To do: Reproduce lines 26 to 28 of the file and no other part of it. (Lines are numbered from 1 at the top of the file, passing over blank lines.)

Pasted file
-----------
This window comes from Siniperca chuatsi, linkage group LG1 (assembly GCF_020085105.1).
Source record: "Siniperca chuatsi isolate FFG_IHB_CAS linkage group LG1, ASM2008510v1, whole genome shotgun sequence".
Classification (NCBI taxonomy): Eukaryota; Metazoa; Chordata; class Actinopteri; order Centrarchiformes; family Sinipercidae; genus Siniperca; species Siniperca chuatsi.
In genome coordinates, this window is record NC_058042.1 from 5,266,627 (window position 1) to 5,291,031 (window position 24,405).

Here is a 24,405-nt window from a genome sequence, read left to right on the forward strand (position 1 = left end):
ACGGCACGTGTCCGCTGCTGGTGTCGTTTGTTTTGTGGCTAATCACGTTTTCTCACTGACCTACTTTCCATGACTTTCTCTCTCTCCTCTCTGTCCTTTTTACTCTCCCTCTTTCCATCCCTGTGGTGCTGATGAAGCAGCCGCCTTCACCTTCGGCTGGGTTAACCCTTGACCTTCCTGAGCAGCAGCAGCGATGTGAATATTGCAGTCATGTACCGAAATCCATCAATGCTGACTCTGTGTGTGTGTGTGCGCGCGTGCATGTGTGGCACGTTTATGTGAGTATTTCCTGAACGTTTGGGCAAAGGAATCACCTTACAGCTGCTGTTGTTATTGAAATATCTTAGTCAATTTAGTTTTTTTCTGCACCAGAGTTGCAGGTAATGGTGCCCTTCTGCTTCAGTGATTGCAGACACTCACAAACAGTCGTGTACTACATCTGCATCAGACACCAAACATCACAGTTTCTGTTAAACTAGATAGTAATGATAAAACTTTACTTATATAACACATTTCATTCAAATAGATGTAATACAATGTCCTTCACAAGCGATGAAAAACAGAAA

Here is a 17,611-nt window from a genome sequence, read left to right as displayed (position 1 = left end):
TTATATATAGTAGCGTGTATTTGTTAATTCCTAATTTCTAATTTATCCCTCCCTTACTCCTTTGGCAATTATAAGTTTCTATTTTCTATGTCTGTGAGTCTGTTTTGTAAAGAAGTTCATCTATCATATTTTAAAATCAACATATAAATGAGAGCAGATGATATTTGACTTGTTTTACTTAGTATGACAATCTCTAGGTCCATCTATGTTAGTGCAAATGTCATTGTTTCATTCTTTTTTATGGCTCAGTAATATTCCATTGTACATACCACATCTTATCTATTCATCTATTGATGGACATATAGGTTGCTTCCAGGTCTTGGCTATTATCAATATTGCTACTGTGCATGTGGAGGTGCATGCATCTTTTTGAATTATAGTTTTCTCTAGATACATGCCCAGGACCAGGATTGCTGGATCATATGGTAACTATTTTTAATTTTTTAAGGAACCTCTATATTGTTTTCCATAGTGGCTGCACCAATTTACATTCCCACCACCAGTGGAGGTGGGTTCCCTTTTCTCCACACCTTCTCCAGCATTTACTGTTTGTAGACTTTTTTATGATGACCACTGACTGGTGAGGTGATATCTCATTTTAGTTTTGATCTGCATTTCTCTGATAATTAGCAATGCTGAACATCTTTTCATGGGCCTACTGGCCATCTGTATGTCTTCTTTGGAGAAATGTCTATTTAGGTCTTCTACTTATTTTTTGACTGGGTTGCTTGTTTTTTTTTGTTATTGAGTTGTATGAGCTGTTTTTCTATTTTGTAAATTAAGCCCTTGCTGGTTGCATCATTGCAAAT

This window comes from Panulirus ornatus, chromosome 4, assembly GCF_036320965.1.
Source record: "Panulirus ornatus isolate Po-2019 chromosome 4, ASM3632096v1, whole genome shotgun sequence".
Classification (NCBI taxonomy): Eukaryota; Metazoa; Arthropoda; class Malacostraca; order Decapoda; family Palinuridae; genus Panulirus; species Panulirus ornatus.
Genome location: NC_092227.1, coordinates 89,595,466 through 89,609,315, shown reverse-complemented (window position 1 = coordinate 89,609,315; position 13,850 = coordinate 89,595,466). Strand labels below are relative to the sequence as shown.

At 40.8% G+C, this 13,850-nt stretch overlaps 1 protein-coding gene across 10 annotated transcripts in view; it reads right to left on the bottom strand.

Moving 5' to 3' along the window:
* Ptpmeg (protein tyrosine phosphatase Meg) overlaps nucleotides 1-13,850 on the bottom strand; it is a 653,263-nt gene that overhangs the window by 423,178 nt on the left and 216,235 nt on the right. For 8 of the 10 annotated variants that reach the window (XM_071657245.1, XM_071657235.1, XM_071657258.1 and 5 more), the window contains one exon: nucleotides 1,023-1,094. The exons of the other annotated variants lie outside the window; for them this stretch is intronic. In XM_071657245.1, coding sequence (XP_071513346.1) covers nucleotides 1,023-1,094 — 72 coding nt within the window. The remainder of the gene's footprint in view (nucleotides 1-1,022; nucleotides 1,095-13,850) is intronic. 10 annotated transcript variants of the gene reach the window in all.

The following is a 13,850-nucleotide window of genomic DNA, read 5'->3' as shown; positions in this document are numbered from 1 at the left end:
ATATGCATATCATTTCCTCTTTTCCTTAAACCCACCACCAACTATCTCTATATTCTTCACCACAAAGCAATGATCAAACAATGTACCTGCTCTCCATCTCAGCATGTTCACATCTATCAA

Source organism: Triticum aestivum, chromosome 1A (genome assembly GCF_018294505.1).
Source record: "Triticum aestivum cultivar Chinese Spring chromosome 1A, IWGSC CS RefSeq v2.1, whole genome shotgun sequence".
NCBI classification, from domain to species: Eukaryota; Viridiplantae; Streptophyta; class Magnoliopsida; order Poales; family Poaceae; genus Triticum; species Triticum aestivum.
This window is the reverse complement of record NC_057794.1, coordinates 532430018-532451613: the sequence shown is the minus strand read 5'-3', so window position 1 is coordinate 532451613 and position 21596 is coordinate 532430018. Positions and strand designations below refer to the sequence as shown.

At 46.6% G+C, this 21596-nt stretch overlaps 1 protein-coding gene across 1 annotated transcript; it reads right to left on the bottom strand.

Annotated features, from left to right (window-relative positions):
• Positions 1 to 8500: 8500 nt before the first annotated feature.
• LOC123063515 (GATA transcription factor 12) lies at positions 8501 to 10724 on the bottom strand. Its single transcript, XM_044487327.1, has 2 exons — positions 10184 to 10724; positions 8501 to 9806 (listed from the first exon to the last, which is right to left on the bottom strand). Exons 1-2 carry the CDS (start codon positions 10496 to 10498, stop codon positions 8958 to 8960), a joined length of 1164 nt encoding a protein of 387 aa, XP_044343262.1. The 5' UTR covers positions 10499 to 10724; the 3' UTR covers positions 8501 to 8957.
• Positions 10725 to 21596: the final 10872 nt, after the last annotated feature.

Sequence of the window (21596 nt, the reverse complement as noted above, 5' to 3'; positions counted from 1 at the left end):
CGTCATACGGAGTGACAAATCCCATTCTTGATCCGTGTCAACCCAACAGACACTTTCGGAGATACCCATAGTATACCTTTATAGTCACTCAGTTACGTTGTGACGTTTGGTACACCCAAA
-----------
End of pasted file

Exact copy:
• Positions 10725 to 21596: the final 10872 nt, after the last annotated feature.

Sequence of the window (21596 nt, the reverse complement as noted above, 5' to 3'; positions counted from 1 at the left end):
CGTCATACGGAGTGACAAATCCCATTCTTGATCCGTGTCAACCCAACAGACACTTTCGGAGATACCCATAGTATACCTTTATAGTCACTCAGTTACGTTGTGACGTTTGGTACACCCAAA